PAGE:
North Korea nuclear test causes 4.9 earthquake

North Korea Nuclear Test causes 4.9 earthquake

Seismic activity reported previous North Korea was a result of nuclear test

U.S. Geological Survey reported a seismic disturbance centered near the site of the secretive regime’s two previous nuclear tests. It appeared that North Korea conducted its third underground nuclear bomb on Today.

The epicenter of 4.9 disturbances has little or no history of earthquakes or natural seismic hazards, according to U.S. Geological Survey maps.

“It’s a nuclear test,” said Jeffrey Lewis, director of the East Asia Nonproliferation Program at the James Martin Center for Nonproliferation Studies at the Monterey Institute of International Studies. “That magnitude and that location — it’s awfully unlikely it’s anything else.”

Both of the previous detonations were considered small by the standards of nuclear testing in other countries.

President Obama asked Mr. Hu to curb North Korea after its second nuclear test in 2009; when Mr. Hu failed to do so, Obama excoriated him for showing “willful blindness“ to North Korea’s military actions.

North Korea was so secretive about the planned date for the test that they deliberately leaked and formally released vague information . Given its propensity for significant calendar days, experts say possibilities included Tuesday, the day of President Obama’s State of the Union address, or Saturday to celebrate the anniversary of the birth of Kim Jong-il, the father of the current leader, Kim Jong-un.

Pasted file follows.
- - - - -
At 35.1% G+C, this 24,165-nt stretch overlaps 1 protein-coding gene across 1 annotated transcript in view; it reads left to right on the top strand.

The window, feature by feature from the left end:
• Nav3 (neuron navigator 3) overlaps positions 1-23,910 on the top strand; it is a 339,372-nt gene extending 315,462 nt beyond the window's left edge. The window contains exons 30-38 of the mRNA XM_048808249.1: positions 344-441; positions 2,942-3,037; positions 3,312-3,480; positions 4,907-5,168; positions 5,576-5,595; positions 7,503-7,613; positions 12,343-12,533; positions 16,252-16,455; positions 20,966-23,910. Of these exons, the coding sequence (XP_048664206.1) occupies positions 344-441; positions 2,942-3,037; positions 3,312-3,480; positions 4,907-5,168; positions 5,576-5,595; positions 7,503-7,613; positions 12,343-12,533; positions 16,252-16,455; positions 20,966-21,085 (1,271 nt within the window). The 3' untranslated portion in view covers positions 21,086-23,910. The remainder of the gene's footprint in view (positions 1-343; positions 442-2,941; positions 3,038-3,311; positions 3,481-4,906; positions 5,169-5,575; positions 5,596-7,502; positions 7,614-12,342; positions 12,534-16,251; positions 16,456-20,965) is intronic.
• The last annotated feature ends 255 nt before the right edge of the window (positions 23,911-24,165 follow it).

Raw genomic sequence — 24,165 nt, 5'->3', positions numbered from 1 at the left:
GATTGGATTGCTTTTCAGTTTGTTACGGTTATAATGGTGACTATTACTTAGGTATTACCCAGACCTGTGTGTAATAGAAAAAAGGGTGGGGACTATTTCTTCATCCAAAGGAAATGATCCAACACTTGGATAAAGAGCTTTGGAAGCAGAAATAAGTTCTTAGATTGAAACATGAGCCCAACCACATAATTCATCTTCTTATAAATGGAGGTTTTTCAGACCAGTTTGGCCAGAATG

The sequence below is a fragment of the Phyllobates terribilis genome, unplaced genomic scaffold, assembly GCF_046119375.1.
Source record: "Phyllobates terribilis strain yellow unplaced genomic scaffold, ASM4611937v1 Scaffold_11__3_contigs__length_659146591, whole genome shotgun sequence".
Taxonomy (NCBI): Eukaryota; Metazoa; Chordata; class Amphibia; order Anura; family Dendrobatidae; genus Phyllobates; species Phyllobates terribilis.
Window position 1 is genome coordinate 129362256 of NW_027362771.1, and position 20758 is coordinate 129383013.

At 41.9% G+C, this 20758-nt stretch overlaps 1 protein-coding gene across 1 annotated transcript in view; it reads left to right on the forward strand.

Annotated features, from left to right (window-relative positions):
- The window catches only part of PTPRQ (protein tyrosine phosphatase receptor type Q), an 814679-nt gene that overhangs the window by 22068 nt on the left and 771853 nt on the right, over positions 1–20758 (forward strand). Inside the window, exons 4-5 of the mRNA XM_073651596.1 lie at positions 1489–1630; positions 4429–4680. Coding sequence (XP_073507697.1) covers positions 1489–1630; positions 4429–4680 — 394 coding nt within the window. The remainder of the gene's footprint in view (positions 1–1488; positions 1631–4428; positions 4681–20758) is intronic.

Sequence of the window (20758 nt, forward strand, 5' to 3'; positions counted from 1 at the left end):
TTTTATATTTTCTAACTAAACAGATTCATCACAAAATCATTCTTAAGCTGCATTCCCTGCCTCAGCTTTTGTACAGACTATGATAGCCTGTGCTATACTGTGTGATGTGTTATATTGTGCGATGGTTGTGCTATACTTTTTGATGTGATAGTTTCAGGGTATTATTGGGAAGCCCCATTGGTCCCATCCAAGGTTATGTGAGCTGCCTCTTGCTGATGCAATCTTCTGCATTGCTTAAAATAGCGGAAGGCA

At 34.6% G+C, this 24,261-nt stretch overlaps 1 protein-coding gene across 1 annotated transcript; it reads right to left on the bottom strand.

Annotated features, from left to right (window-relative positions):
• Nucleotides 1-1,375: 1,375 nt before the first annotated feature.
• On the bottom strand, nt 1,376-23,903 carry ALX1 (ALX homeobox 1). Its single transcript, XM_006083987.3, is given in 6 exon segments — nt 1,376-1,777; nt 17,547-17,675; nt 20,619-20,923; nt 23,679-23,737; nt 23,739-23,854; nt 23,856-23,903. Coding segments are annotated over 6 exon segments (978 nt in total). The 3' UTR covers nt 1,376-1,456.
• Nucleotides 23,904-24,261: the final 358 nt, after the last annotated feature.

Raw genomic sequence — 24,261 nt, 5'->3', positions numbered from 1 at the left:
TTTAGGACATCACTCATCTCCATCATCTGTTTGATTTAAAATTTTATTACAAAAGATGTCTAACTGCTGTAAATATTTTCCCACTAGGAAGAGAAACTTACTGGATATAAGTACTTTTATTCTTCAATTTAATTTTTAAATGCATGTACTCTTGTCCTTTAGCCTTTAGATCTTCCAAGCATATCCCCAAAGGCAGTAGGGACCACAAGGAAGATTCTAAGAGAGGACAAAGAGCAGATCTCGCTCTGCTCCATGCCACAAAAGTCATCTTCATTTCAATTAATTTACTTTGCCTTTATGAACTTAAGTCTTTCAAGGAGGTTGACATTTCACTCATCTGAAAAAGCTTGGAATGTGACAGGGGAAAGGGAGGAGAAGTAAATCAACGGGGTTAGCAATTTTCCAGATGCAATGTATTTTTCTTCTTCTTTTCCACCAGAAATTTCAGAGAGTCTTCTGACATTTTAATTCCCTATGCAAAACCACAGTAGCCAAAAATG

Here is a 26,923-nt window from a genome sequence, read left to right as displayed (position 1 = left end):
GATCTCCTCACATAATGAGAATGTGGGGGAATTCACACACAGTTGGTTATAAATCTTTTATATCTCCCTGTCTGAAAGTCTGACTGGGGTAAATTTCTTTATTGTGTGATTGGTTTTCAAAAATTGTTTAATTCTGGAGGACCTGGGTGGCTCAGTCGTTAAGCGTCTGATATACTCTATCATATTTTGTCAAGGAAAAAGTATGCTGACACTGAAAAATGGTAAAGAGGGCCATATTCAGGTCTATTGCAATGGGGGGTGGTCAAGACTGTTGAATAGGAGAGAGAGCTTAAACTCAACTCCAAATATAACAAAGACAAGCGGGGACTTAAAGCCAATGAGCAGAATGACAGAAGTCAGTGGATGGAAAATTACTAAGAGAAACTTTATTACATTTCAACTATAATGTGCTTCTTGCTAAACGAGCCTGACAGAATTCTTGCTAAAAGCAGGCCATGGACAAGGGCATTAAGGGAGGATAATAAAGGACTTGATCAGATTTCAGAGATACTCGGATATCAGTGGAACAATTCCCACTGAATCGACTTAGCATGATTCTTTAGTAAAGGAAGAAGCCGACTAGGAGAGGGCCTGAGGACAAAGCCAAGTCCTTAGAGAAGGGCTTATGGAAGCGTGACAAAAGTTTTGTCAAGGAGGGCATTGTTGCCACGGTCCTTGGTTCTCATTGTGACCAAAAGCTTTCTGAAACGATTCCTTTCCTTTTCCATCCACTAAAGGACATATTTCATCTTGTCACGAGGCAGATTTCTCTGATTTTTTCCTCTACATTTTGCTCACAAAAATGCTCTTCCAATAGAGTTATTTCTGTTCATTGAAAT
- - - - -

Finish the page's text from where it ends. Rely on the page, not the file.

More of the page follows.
The first one in 2006 produced a tremor that measured a magnitude 4.1, and analysts in the U.S. later estimated its explosive force at less than one kiloton. The second one in 2009 produced a seismic tremor of 4.7 and an explosive force of about two to six kilotons, according to estimates by U.S. seismic and geological experts.

Estimates are in both cases are constrained by limited information about the geology of the mountains where the explosions took place. By contrast, the first nuclear bomb tested by the U.S. in 1945 had an explosive force of approximately 18 to 20 kilotons.

The reclusive, Stalinist state announced last month that it planned a new nuclear test and more long-range rocket launches, all of which it said were part of a new phase of confrontation with the United States.

“Obama has made clear that he would do whatever necessary to protect the security of its allies to counter North Korea’s threats and to defend American security interests,” Mr. Pollack said

U.S. analysts say North Korea’s first bomb test, in October 2006, produced an explosive yield at less than 1 kiloton (1,000 tons) of TNT. A second test in May 2009 is believed to have been about two kilotons, National Intelligence Director James Clapper told a Senate committee in 2012.

In Washington, a senior administration official said the United States was working to confirm a nuclear test.

In May 2012, North Korea said it had amended its constitution to formally proclaim itself a “nuclear state.”

The seismic disturbance took place at a time when several East Asian countries, including China, North Korea’s major ally, are observing public holidays for the Lunar New Year. It also took place less than 24 hours before President Barack Obama was due to make his State of the Union address.

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